Meet Mark

Let me introduce myself. My name is Mark Sisson. I’m 63 years young. I live and work in Malibu, California. In a past life I was a professional marathoner and triathlete. Now my life goal is to help 100 million people get healthy. I started this blog in 2006 to empower people to take full responsibility for their own health and enjoyment of life by investigating, discussing, and critically rethinking everything we’ve assumed to be true about health and wellness...

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Category: Primal Lifestyle

10 Tips to Boost Your Serotonin

Serotonin is a major regulator of mood and depression risk. These are important, vital roles, to be sure. Your mood describes how you experience and interpret the world. If it’s consistently bad, you’regoing to have a rough time. Yet, serotonin is much more than the “feel-good hormone.” It also influences sexual desire and helps us remember. It’s the precursor to melatonin, the neurotransmitter that allows us to sleep.

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Dear Mark: Roundup Safety and Polyamory to Monogamy

For today’s edition of Dear Mark, I’m covering two entirely different topics. The first is a fairly familiar topic to readers of this blog—whether a popular pesticide is actually dangerous or not. The reader asking the question thinks the data is clear, and Roundup is safe, but I’m not so sure. Second, I discuss the evolutionary underpinnings of our transition from polyamory to monogamy.

Let’s go:

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Dear Mark: Erythritol and Weight Gain, Chicken Liver and Arsenic, and Tips for Laptops in the Sun

For today’s edition of Dear Mark, I’m answering three questions from readers. First, is erythritol, one of the more common sugar alcohols, linked to weight gain? According to a new study, it is. What should we make of the research? Next, I talk a good game about chicken livers, but there’s a new study that seems to show they’re big repositories of arsenic. Should you stop eating chicken liver? And finally, I give a few tips for improving screen clarity when working outside on your laptop in full sun.

Let’s go:

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What’s the Difference Between Primal and Paleo?

The paleo diet and Primal Blueprint way of eating (a.k.a. Primal) are both based on similar evolutionary science. The story goes something like this. Our modern Western diet bears little resemblance to the eating habits of early humans throughout several 100,000 years of evolutionary history. Instead, since the Agricultural Revolution some mere 10,000 years ago, we’ve adopted a nutritional regime to which our physiology is poorly adapted. When the basics of our diet return to the patterns of our pre-agricultural ancestors, we work with, instead of against, our physiology. More simply: eat as our ancestors ate, and we’ll be healthier for it.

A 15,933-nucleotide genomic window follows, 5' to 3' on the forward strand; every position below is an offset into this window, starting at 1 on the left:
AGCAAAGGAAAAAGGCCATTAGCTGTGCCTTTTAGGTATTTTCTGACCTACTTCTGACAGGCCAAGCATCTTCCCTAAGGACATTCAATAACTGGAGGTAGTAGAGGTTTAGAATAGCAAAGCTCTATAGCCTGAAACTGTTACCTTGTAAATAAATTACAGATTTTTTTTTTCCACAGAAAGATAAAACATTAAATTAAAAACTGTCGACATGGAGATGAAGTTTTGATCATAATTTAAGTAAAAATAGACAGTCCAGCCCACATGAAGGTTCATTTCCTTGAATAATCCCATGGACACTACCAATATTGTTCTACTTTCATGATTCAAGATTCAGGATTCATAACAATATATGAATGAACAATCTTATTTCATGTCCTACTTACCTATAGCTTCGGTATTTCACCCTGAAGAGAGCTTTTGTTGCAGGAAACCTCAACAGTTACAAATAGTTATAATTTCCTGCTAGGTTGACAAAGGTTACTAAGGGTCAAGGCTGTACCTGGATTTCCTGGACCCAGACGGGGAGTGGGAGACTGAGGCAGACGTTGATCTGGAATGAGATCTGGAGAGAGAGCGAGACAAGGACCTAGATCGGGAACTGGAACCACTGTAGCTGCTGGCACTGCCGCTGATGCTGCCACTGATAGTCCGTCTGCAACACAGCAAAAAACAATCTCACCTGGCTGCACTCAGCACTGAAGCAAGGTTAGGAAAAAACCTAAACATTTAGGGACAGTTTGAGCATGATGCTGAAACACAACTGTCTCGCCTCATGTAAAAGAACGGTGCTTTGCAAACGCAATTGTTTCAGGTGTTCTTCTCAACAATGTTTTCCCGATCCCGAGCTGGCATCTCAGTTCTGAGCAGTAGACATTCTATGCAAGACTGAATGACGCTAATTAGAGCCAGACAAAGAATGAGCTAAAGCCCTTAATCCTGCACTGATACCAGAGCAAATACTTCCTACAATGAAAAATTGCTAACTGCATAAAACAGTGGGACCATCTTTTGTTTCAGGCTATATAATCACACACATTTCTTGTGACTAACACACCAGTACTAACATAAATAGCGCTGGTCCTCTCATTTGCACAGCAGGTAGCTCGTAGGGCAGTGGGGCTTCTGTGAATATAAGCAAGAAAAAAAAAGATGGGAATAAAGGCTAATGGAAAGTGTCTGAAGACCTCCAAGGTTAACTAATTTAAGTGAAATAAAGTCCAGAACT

The paleo diet and Primal Blueprint both recommend limiting carb intake (especially grains) to only as many as you require for performance, eating more protein and fat, and including lots of veggies as a base. But in the midst of this common ground are some key differences.

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10 Actions for an Anti-Stress Protocol

It almost goes without saying: Stress is at an all-time high. Not the kind of major traumatic stress we see elsewhere, sure. At least in the Western world, there aren’t any horrific sectarian conflicts scouring the landscape and generations to come. Our infrastructure is built to withstand most natural disasters. Our world is safe and predictable and sterile. But we’re stressed out just the same, afflicted with the kind of pernicious, low-level, unending stress that drives people into substance abuse, that promotes depression and suicide and broken relationships. The type that never quits. The kind you just want to drown out with Netflix and Facebook and anything at all to take your mind off the churning within.

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Dear Mark: Testosterone and Marriage, Dangerous Gluten-Free Diets

For today’s edition of Dear Mark, I’m answering two questions from readers. The first one concerns the reduction in testosterone men experience with marriage. Is it a feature? A flaw? Is it inevitable? After that, I get into a pair of new studies that question the safety of gluten-free diets in the absence of celiac disease. Is your gluten-free diet going to kill you?

Let’s go:

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